Today’s article is about helping our patients take the first step down a path towards a better life, whether that means less stress, better diet, more sleep, more meaning, better friendships, greater treatment adherence, fewer drugs, greater sense of security and control, or, even one might hope, more happiness.
A universal frustration among clinicians is how “resistant to change” our patients are. It often feels that “nothing I say or do leads to any improvement in their behaviors.” This frustration is understandable: we want to experience the positive effect our interventions make in other people’s lives, otherwise it feels we’re just wasting time. One can see how this “lack of efficacy” can contribute to clinician cynicism and burnout. It becomes easier to succumb to the thought, “If it doesn’t matter what I say, I might as well not say much of anything.”
Consider instead this mindset: “This person before me would rather be happier, more successful, less stressed and less miserable than they are now – how could they not be – even if it’s in ways that I wouldn’t choose for myself. It is true their resources are thin in many ways. After all, this person has a mental illness or addiction; is likely poor; has few supports; and may have little history of success. If what I’ve been doing and saying hasn’t worked to help this person make some changes, then what can **I** change about **my** approach? Despite my best intentions so far, I’m sure I can think of different ways of intervening.”
Here I throw out a few thoughts for your consideration that I hope can spark your own train of ideas.
Ask the Patient
A simple first step in helping a person change, is to find out what it is **they** want. It may seem obvious what they should want, and this seeming obviousness may have led you to assume what it is rather than to ask what it is. Here are some sample questions to identify what the patient wants:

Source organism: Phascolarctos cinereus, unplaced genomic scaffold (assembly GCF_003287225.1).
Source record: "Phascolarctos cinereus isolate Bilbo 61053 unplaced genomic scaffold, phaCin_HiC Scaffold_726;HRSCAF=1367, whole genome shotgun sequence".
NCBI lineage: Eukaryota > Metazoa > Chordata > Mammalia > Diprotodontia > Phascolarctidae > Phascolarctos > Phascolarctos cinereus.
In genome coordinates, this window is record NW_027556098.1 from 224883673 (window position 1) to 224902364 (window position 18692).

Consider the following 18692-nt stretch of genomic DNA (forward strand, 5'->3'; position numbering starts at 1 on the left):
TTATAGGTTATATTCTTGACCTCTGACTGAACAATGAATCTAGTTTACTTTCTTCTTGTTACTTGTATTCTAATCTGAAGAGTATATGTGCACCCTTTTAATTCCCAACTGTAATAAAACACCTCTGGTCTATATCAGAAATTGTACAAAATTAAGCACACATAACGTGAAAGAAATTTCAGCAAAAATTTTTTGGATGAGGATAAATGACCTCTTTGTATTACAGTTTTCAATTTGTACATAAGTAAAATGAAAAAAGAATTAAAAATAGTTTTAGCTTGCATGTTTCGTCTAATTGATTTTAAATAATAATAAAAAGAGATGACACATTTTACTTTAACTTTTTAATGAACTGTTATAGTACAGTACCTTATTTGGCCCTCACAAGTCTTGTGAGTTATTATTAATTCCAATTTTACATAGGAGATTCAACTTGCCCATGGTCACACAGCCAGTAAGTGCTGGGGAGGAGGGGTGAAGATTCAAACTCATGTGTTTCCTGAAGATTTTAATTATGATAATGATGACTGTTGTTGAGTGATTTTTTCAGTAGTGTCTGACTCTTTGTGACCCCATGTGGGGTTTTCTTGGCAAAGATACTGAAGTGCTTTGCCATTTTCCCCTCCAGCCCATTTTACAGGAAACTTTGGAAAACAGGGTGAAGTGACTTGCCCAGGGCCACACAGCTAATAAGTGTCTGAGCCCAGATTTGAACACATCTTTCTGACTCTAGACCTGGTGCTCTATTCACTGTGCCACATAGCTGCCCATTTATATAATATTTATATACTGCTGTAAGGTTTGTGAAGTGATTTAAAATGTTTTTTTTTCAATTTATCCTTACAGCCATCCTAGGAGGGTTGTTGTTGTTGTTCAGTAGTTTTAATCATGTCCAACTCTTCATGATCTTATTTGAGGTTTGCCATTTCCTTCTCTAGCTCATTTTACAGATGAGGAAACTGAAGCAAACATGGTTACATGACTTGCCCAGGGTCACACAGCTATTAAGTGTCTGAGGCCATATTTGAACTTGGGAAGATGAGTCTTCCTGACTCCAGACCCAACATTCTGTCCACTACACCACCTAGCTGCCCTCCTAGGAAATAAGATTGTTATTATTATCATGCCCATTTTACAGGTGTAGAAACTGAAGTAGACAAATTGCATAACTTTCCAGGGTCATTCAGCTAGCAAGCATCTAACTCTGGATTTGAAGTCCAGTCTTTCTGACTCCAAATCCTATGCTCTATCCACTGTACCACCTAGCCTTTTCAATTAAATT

- “If you had a magic wand and could change one thing in your life, what would it be?”
- “Can you take a minute to think what specifically you want to see be different. Make it as specific and concrete as you can, otherwise it’s hard to know how to achieve it.”
- “Paint me a word picture about how a day in your new life would look like.”
The following list is of common changes a person might desire. They are a good start, but often NOT detailed enough to allow development of a change plan. If a person responds in too broadly, guide them to “operationalize” their desired outcome. For example, rather than say, “I want to sleep better,” guide them to say something like, “I want to get to bed an hour earlier. I just don’t give myself enough time to sleep. My mornings are hell.” Other not-yet-operationalized examples are:
- “I want to lose weight.”
- “I want to have a happier marriage.”
- “I want my kids to behave better and not be fighting all the time.”
After you learn specifically what it is the patient wants for themselves ask them these three questions in this order:
- “What in the outside world is most getting in the way of you getting to where you want to be?”
- “What about you or because of you is most getting in the way of getting to where you want to be?”
- “What do you think I can do to help you the most?”
Specify! And Eliminate Change Bloat